I realised last half term that in between trying to get my year 11s up to scratch for their final controlled assessments and 'flipping' the learning quite so enthusiastically with my Spanish classes that somewhere along the line I had lost the spark with my year 8 dual language class. I have started to get a little more creative with them of late, (one lesson was centred around a local ice cream parlour that had opened up which I must share at a later date) so Monday morning, first lesson back after half term it was time to invite Miley Cyrus into our classroom...
This is an exceptionally bright class who learn 2 languages in 5 hours a fortnight. I have them for 3 hours, cramming in as much as possible to stretch them yet still keep them enthused in the hope they might opt next year. Our current unit of work is Austausch (Exchange) which leads nicely up to our annual German exchange trip on 30th March of which a number of pupils in the class are attending. The pupils had already covered the basics of introducing yourself to your partner and their family so this lesson centred around making polite requests. The starter was a simple picture hook:
The QR code was a link to a one-question Google form. Pupils had to compose a question / request they might have at their exchange partner's house in English, ready for us to have a go at translating later once we had mastered the question forming skill. I then quickly copied all the responses and put the words into a Wordle so that pupils could see the language they would need for the lesson. I had told them to make sure they include 'May I...?' as their sentence starter, so this was our most frequent and therefore largest word in the Wordle. We elicited as a class that we needed to figure out how to ask the question so I presented the key questions from the scheme of work on the board with some cleverly placed colour coding. Pupils had to discuss briefly what they thought each question meant in English and see if they could see any patterns:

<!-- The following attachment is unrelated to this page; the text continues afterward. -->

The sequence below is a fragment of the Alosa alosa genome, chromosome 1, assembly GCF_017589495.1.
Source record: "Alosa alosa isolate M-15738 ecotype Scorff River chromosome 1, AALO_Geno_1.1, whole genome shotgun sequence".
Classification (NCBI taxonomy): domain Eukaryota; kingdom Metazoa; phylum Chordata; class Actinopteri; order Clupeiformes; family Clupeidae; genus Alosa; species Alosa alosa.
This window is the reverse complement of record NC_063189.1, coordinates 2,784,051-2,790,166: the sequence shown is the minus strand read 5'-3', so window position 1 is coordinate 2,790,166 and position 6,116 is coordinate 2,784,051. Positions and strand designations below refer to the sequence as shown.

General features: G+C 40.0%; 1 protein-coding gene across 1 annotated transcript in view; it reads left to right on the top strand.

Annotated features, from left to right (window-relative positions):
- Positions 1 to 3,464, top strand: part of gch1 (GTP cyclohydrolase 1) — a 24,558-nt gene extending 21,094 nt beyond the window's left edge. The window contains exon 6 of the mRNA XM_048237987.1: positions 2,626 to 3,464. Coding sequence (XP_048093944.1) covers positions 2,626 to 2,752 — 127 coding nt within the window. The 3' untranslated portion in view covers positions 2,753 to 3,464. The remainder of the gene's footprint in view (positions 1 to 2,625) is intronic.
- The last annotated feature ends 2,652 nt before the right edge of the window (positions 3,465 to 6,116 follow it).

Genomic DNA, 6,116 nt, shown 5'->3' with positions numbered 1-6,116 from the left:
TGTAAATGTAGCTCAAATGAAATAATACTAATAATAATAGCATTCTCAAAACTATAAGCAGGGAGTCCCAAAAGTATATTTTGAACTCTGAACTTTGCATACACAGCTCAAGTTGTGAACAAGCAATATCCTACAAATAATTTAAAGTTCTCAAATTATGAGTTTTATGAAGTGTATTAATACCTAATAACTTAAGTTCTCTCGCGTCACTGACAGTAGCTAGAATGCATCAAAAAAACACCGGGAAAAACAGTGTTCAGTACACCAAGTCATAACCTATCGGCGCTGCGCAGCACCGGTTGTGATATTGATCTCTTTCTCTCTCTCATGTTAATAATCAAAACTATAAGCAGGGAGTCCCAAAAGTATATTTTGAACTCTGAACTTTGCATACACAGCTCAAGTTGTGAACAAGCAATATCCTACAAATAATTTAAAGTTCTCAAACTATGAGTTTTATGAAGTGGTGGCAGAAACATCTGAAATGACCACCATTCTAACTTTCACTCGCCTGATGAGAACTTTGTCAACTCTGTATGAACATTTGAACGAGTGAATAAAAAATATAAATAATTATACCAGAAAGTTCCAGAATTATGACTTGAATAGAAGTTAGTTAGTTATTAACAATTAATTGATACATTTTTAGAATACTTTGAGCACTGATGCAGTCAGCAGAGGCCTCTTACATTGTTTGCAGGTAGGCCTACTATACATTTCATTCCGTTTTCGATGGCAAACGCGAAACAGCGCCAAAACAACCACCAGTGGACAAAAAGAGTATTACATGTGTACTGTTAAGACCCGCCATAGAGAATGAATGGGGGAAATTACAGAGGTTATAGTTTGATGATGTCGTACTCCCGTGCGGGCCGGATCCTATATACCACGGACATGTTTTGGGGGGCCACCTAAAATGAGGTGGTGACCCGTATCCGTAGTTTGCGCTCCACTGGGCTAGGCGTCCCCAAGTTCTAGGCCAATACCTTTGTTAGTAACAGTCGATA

We then revealed the rule hiding under the stars referring to what an infinitive is and reminding ourselves that when we have two verbs in a statement the second one is kicked to the end. It was then time to refer back to the Wordle to translate some of the questions. Pupils had to pick 5 English questions, with 3 being silly and 2 being sensible. We had a wide variety of creative questions being suggested and in the same way, using another QR code, pupils typed in their German translations and I watched their responses come in on the Google form. This was great as a quick feedback tool as I could say to pupils when they had missed a spelling or if their word order was wrong and they could resend their question. Our plenary consisted of using a random name picker to select students to translate back to English some of the questions that they had generated. "Darf ich deine Abrissbirne reiten?" was a common question - asking Miley if they may ride her wrecking ball as she famously did in the video for the song of the same name! I love that the Germans call it a 'wrecking pear' as opposed to a 'wrecking ball' (or at least that's what we found in the dictionary!).
I have been thinking a lot about the SAMR model here when planning lessons - and upon explaining the lesson plan to a colleague who wanted to do something similar but who was feeling less confident with the technology, it dawned on me that this perhaps wasn't use of new technology for redefinition of a task. I could just as easily have used post-it notes to gather a range of responses quickly therefore I feel the starter and development of the lesson is probably in the augmentation stage - using new technology to change the way in which we do things in the classroom we have already been doing. However using Wordle to visually show key vocab by frequency is completely new for the classroom and I couldn't have done this without the internet or my laptop - besides copying out all the words countless times. My aim was to do something fun and silly but also creative and that would allow the pupils to develop their question forming skill and I feel using the technology in this way was an efficient way of doing this not to mention motivating as they saw their answers pop up on screen in 'real' time.